Police under fire
January 12, 2015 By Stephanie Conn
There have been plenty of anti-police public activities and media coverage since the Michael Brown incident in Ferguson, Missouri last summer. It is sickening to watch as police officers are attacked physically and verbally for doing their job.
I become so angry that I want to return to the uniform and fight against this senseless violence. This kind of anger can be quite addictive. The more you watch the news or read about the conflict, the more it consumes you. In turn, you seek out more “information” under the guise of needing to know for practical purposes. Although this may be true to a certain degree, consuming more of this information is not practically helpful. In fact, it is unhelpful because it fuels a destructive anger that is welling inside.
Limiting your consumption of these news stories is a wiser choice because it will allow you to still be informed but won’t overwhelm you with stress that will negatively impact your health and ability to safely do your job. It is important to remember that news reports are not neutral representations of events but, rather, are designed to be inflammatory to create a stir. So how do you work for people who don’t seem to appreciate or understand your work?
The simple answer is, you don’t. You do it for the people who do appreciate your work and let go of the mental torture of trying to understand people who don’t. It’s maddening to try to understand an anti-police perspective because it would require meaningful discussions with anti-police people. Your daily encounters with anti-police individuals are not long enough for the discussions needed to have a chance of changing the way they see things.
Believing is seeing. If they believe police officers are bad, they will view everything they see as supporting that belief. Trying to fight this human tendency head on will likely be pointless. Instead, perform your job as you always have, with integrity and pride, and perhaps others will come around to seeing that you are actually helping them.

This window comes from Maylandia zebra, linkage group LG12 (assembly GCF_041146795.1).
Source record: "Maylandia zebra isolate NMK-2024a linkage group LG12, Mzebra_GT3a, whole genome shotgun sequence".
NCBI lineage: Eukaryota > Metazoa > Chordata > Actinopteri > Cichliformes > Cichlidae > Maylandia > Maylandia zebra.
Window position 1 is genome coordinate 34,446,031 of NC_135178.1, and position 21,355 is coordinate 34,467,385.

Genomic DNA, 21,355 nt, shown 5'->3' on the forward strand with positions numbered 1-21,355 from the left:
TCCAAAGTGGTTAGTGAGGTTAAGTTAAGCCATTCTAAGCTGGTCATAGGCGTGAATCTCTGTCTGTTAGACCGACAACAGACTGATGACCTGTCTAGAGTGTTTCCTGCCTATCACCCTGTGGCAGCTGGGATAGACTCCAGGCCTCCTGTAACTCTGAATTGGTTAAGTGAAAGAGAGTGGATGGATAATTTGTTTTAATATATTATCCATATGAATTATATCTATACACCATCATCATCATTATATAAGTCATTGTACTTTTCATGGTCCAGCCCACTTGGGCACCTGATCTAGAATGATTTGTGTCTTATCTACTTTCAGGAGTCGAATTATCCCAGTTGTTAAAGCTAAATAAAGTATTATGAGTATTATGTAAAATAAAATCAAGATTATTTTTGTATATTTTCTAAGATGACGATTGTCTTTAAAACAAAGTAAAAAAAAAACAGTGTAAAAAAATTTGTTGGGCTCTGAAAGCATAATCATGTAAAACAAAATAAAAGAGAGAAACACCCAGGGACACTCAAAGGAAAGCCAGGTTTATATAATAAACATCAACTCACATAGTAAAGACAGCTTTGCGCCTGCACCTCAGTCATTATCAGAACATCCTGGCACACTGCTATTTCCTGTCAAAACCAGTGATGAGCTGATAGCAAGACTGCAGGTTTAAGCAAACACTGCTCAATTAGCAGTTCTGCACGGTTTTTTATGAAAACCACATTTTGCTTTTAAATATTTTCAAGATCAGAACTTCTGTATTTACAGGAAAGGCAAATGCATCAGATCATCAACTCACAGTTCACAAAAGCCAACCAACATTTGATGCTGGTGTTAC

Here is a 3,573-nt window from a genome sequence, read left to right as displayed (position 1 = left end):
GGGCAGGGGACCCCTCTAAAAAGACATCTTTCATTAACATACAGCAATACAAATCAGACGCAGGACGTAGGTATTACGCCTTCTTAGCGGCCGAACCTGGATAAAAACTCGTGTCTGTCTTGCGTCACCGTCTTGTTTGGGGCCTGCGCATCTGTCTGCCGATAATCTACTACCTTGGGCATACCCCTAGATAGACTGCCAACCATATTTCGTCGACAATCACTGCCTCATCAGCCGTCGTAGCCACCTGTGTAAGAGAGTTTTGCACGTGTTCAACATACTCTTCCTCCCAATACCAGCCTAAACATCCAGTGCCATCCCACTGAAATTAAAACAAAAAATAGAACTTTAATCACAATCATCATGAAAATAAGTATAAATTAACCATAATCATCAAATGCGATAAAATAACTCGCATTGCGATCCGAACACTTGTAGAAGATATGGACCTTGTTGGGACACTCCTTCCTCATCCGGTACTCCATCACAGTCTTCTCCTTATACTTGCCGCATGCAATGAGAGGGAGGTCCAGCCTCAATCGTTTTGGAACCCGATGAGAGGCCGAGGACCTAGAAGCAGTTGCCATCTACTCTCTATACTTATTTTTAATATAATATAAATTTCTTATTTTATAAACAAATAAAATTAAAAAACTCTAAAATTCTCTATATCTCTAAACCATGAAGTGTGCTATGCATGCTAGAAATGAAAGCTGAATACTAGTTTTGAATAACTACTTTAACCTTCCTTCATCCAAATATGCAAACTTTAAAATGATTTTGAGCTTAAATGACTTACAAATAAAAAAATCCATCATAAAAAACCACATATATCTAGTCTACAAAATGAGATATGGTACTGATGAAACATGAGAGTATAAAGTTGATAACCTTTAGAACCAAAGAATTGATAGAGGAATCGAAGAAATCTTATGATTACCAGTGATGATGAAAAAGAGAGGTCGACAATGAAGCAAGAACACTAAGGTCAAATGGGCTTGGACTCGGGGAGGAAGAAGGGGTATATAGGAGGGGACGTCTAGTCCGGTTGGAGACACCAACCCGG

I had several encounters where an initial bad impression of me as a police officer turned into an opportunity to improve someone’s perspective of the profession. This is harder to do with those determined to see what they want to see but it is possible when you encounter someone who is more open.
Applying some of the principles of crisis negotiations might be helpful during encounters with anti-police persons. I think the most useful technique would be to act in a manner that is inconsistent with their expectations. Doing this gives you immediate leverage because the other person is taken off guard. You didn’t act as they thought you would so now they have to adjust their reaction. It takes the wind out of their sails, so to speak.
I used this technique as a gang detective approaching gang members. They expected me to be authoritative, judgmental and abrasive. Instead, I was friendly and conversational (without lessening my officer safety, of course!). This gave me an incredible advantage when I needed information and I believe it even improved my safety because the encounter was less adversarial. It also gave a positive impression of police to people who are slightly less than pro-police.
Another way of acting inconsistent with another person’s expectations would be to acknowledge that in policing, like every other profession, there are some bad apples that taint the reputation of others. I would make this statement without throwing another officer under the bus or insulting the whole policing profession. This simple acknowledgement can go a long way toward shifting attitudes because it is a true statement that doesn’t come off as a relentless defense of all police officers’ behaviours.
It is important to remember that during times like this emotional reactions will intensify. This is both good and bad. Just as those anti-police people become more adversarial, those who support police will become even more committed in their support. I’ve seen positive depictions of police in the media as well but they are less stimulating to watch because I already know police officers are good people.
With all of the media coverage of police events, those who are on the fence will watch both sides to determine their opinion of police. This is an opportunity for police officers to demonstrate the qualities that make them proud to be in the profession: honor, integrity, courage and the desire and ability to make a difference in the lives of others.
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